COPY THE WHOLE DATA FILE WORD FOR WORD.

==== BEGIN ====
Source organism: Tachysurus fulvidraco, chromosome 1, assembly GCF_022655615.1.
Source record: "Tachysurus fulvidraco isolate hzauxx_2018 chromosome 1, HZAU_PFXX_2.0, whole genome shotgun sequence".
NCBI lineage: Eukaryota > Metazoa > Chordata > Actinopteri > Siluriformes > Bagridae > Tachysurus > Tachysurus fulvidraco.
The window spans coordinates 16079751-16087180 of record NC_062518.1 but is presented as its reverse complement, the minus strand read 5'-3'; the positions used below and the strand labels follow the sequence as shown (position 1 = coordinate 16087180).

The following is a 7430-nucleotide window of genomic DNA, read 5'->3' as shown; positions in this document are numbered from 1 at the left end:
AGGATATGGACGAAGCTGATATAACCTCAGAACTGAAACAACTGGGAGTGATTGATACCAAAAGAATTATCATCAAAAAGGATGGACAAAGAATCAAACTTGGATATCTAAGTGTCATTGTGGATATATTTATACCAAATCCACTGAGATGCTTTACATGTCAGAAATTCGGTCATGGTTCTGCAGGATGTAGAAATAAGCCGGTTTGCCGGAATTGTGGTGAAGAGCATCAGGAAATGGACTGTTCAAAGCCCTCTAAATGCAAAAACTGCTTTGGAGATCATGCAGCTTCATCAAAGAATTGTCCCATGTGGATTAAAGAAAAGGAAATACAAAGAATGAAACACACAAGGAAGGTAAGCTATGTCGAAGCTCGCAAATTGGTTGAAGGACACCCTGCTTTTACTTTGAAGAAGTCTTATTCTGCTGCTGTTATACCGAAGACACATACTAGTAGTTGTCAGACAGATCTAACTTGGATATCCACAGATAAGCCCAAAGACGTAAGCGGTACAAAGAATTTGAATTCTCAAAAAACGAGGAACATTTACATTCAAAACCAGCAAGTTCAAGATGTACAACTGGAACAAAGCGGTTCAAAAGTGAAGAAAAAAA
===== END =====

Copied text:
Source organism: Tachysurus fulvidraco, chromosome 1, assembly GCF_022655615.1.
Source record: "Tachysurus fulvidraco isolate hzauxx_2018 chromosome 1, HZAU_PFXX_2.0, whole genome shotgun sequence".
NCBI lineage: Eukaryota > Metazoa > Chordata > Actinopteri > Siluriformes > Bagridae > Tachysurus > Tachysurus fulvidraco.
The window spans coordinates 16079751-16087180 of record NC_062518.1 but is presented as its reverse complement, the minus strand read 5'-3'; the positions used below and the strand labels follow the sequence as shown (position 1 = coordinate 16087180).

The following is a 7430-nucleotide window of genomic DNA, read 5'->3' as shown; positions in this document are numbered from 1 at the left end:
AGGATATGGACGAAGCTGATATAACCTCAGAACTGAAACAACTGGGAGTGATTGATACCAAAAGAATTATCATCAAAAAGGATGGACAAAGAATCAAACTTGGATATCTAAGTGTCATTGTGGATATATTTATACCAAATCCACTGAGATGCTTTACATGTCAGAAATTCGGTCATGGTTCTGCAGGATGTAGAAATAAGCCGGTTTGCCGGAATTGTGGTGAAGAGCATCAGGAAATGGACTGTTCAAAGCCCTCTAAATGCAAAAACTGCTTTGGAGATCATGCAGCTTCATCAAAGAATTGTCCCATGTGGATTAAAGAAAAGGAAATACAAAGAATGAAACACACAAGGAAGGTAAGCTATGTCGAAGCTCGCAAATTGGTTGAAGGACACCCTGCTTTTACTTTGAAGAAGTCTTATTCTGCTGCTGTTATACCGAAGACACATACTAGTAGTTGTCAGACAGATCTAACTTGGATATCCACAGATAAGCCCAAAGACGTAAGCGGTACAAAGAATTTGAATTCTCAAAAAACGAGGAACATTTACATTCAAAACCAGCAAGTTCAAGATGTACAACTGGAACAAAGCGGTTCAAAAGTGAAGAAAAAAA